Irradiation shouldn’t replace good manufacturing practices but can be an important step in the right direction.
Well, it’s been quite a summer. Who would have thought just a few months ago that food safety would be front and centre as a federal election issue, or that obscure people who work for universities would suddenly emerge as “food safety experts” to proclaim that the tragic deaths and the many other recalls were primarily the result of lax regulation? Or that instant experts on meat inspection who have never been near a meat-processing plant or ever heard of the Manual of Procedure would make completely inaccurate remarks, comparing favour-ably the U. S. system to Health Canada’s 2004 listeria policy for ready-to-eat meat products?
Misinformation was everywhere. The unions stirred the pot and the media ate it up. The government responded by announcing that we would have an inquiry looking into all this. Predictably, the Opposition responded with cynicism, as such inquiries have been used in Canada in the past to punt an issue off the front pages. But these independent inquiries can also make significant contributions to public policy. I helped set up the Haines Commission on Meat Inspection in Ontario and served as the co-chair of its expert advisory panel. I can confidently say that the Haines Report led directly to the proclamation of the Ontario Food Safety and Quality Act and that both the process and the report were widely praised for their contribution to the modernization of meat inspection in Ontario. What follows is one modest proposal for consideration by the inquiry.
In November 2002, Health Canada announced its intention to amend the table to division 25 of the Food and Drug Regulations to allow additional irradiated foods to be sold in Canada: in the cases of fresh, frozen, prepared and dried shrimp and prawns, fresh and frozen poultry and fresh and frozen ground beef, to control pathogens, reduce microbial load and extend durable life; and in the case of mangoes, to control insect infestation during storage and to extend durable life. Currently, food irradiation is only permitted on potatoes and onions to inhibit sprouting during storage; on wheat, flour and whole-wheat flour to control insect infestation during storage; and on whole or ground spices and dehydrated seasoning preparations to reduce microbial load. So far, the main use of irradiation has been on spices.
Why so long?
Before publishing the proposed regulations, Health Canada carried out a thorough technical review and concluded that the irradiated foods were safe, did not destroy nutrients and had many benefits. With those conclusions, why is it taking so long? The World Health Organization endorsed food irradiation more than 20 years ago, and the U. S. approved irradiation of poultry in 1990 and red meat in 1997. This year the FDA announced its intention to approve the use of irradiation on fresh iceberg lettuce and fresh spinach in light of the recent large produce recalls. In September, responding to a petition from the American Meat Institute, the USDA announced its decision to review expeditiously the possibility of allowing low-dose irradiation of beef carcasses to kill pathogenic bacteria on the surface. The FDA has tentatively said that it would not object to treating low-dose, low-penetration irradiation of beef carcasses as a processing aid. A U. S. Department of Agriculture study has shown that pieces of a carcass inoculated with high doses of E. coli 0157:H7 and then treated with low-dose irradiation had no detectable E. coli 48 hours later. Another USDA study found the low-dose irradiation had no effects on the aroma, tenderness or flavour of the product.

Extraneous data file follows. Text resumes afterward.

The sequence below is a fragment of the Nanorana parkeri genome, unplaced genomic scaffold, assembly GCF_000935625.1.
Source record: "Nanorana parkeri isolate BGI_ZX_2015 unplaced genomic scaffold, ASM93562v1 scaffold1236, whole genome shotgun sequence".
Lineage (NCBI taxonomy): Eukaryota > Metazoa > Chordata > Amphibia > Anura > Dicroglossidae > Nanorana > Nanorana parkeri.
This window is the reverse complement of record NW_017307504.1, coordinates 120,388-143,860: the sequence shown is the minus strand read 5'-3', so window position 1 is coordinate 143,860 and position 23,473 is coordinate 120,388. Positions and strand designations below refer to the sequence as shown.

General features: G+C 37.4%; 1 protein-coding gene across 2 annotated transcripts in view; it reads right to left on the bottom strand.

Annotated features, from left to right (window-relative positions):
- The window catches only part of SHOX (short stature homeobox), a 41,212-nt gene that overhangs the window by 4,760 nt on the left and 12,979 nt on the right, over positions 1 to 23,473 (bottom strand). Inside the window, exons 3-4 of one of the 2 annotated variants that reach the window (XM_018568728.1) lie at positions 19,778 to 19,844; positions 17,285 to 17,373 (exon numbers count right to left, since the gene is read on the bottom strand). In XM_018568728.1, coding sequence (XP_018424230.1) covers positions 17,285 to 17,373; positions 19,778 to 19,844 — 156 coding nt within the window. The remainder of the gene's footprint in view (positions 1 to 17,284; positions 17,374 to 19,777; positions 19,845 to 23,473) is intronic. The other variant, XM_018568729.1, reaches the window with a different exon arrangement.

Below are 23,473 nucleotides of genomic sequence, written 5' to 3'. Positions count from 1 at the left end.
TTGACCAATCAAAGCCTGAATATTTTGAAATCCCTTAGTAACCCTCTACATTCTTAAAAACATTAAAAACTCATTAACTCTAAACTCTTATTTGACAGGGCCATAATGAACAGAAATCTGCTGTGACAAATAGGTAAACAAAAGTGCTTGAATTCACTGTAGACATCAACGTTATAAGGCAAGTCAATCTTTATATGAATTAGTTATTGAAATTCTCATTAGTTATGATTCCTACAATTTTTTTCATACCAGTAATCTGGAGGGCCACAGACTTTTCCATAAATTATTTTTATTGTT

No magic bullet
Meanwhile, nothing is happening in Canada. I have been arguing for years that Canadians should have this sensible option to enhance food safety available to them. I have never been able to determine why Health Canada has refused to move on this. Food irradiation has been intensely studied and scrutinized for safety. It is not a magic bullet, but it is an important additional tool that should be available to food processors. It cannot be used to replace good manufacturing practices but it can be an important step in the right direction. Properly used, it could be very helpful in combating a range of difficult pathogens such as salmonella and Listeria monocytogenes.
The inquiry will have its plate full, but this is one positive reform that should be pursued. Irradiation is an idea whose time has come.
– Ronald L. Doering, a past president of the Canadian Food
Inspection Agency, practises food law in the Ottawa offices of Gowling Lafleur Henderson LLP
and can be reached at Ronald. [email protected]